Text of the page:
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Evergreens Jerome K. Jerome


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Table Of Contents: Evergreens

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"I wish you'd run into the garden," my aunt would say to me--I was stopping with them at the time--"and see if you can find any sugar; I think there's some under the big rose-bush. If not, you'd better go to Jones' and order some."

And on the cook's inquiring what she should get ready for lunch, my aunt would say:

"Well, I'm sure, Jane, I hardly know. What have we? Are there any chops in the garden, or was it a bit of steak that I noticed on the lawn?"

On the second afternoon the plumbers came to do a little job to the kitchen boiler. The dog, being engaged at the time in the front of the house, driving away the postman, did not notice their arrival. He was broken-hearted at finding them there when he got downstairs, and evidently blamed himself most bitterly. Still, there they were, all owing to his carelessness, and the only thing to be done now was to see that they did not escape.

There were three plumbers (it always takes three plumbers to do a job; the first man comes on ahead to tell you that the second man will be there soon, the second man comes to say that he can't stop, and the third man follows to ask if the first man has been there); and that faithful, dumb animal kept them pinned up in the kitchen--fancy wanting to keep plumbers in a house longer than is absolutely necessary!--for five hours, until my uncle came home; and the bill ran: "Self and two men engaged six hours, repairing boiler-tap, 18s.; material, 2d.; total 18s. 2d."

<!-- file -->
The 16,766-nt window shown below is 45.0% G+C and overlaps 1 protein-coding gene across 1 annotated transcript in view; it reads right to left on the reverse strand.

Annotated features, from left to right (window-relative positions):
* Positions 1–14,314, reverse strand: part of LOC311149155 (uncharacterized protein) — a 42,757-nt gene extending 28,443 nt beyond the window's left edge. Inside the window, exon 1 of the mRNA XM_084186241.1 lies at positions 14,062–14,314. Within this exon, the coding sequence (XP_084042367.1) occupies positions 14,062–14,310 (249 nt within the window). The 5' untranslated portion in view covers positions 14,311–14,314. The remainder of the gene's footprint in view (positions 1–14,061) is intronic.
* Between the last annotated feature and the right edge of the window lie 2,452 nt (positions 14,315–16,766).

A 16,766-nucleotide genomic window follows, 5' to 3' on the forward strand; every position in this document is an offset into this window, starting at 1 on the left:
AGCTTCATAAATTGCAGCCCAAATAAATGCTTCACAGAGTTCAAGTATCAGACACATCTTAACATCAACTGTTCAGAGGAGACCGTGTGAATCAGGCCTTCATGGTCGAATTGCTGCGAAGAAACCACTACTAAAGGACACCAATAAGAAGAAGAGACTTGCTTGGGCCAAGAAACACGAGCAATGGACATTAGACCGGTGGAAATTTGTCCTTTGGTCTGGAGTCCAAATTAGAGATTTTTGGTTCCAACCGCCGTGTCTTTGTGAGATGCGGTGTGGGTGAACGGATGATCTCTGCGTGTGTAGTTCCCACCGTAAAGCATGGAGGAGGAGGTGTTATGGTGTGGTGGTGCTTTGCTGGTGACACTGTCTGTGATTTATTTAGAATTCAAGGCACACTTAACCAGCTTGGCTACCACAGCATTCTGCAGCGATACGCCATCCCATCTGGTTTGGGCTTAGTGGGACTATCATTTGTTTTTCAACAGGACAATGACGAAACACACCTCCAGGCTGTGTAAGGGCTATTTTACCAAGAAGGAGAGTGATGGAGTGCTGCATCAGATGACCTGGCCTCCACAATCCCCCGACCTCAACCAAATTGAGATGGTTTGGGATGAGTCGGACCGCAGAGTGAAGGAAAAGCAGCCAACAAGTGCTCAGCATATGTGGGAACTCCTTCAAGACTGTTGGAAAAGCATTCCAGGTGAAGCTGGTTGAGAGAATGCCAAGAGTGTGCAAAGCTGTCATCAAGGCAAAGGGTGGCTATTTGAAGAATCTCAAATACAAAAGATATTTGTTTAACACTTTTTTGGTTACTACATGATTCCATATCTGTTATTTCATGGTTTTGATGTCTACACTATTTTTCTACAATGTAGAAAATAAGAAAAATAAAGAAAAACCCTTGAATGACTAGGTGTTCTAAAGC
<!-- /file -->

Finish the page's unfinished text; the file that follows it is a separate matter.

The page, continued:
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He took a dislike to the cook from the very first. We did not blame him for this. She was a disagreeable old woman, and we did not think much of her ourselves. But when it came to keeping her out of the kitchen, so that she could not do her work, and my aunt and uncle had to cook the dinner themselves, assisted by the housemaid--a willing-enough girl, but necessarily inexperienced--we felt that the woman was being subject to persecution.

My uncle, after this, decided that the dog's training must be no longer neglected. The man next door but one always talked as if he knew a lot about sporting matters, and to him my uncle went for advice as to how to set about it.

"Oh, yes," said the man, cheerfully, "very simple thing, training a bull-dog. Wants patience, that's all."

"Oh, that will be all right," said my uncle; "it can't want much more than living in the same house with him before he's trained does. How do you start?"

"Well, I'll tell you," said next-door-but-one. "You take him up into a room where there's not much furniture, and you shut the door and bolt it."

"I see," said my uncle.

"Then you place him on the floor in the middle of the room, and you go down on your knees in front of him, and begin to irritate him."


"Yes--and you go on irritating him until you have made him quite savage."

"Which, from what I know of the dog, won't take long," observed my uncle thoughtfully.

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Jerome K. Jerome

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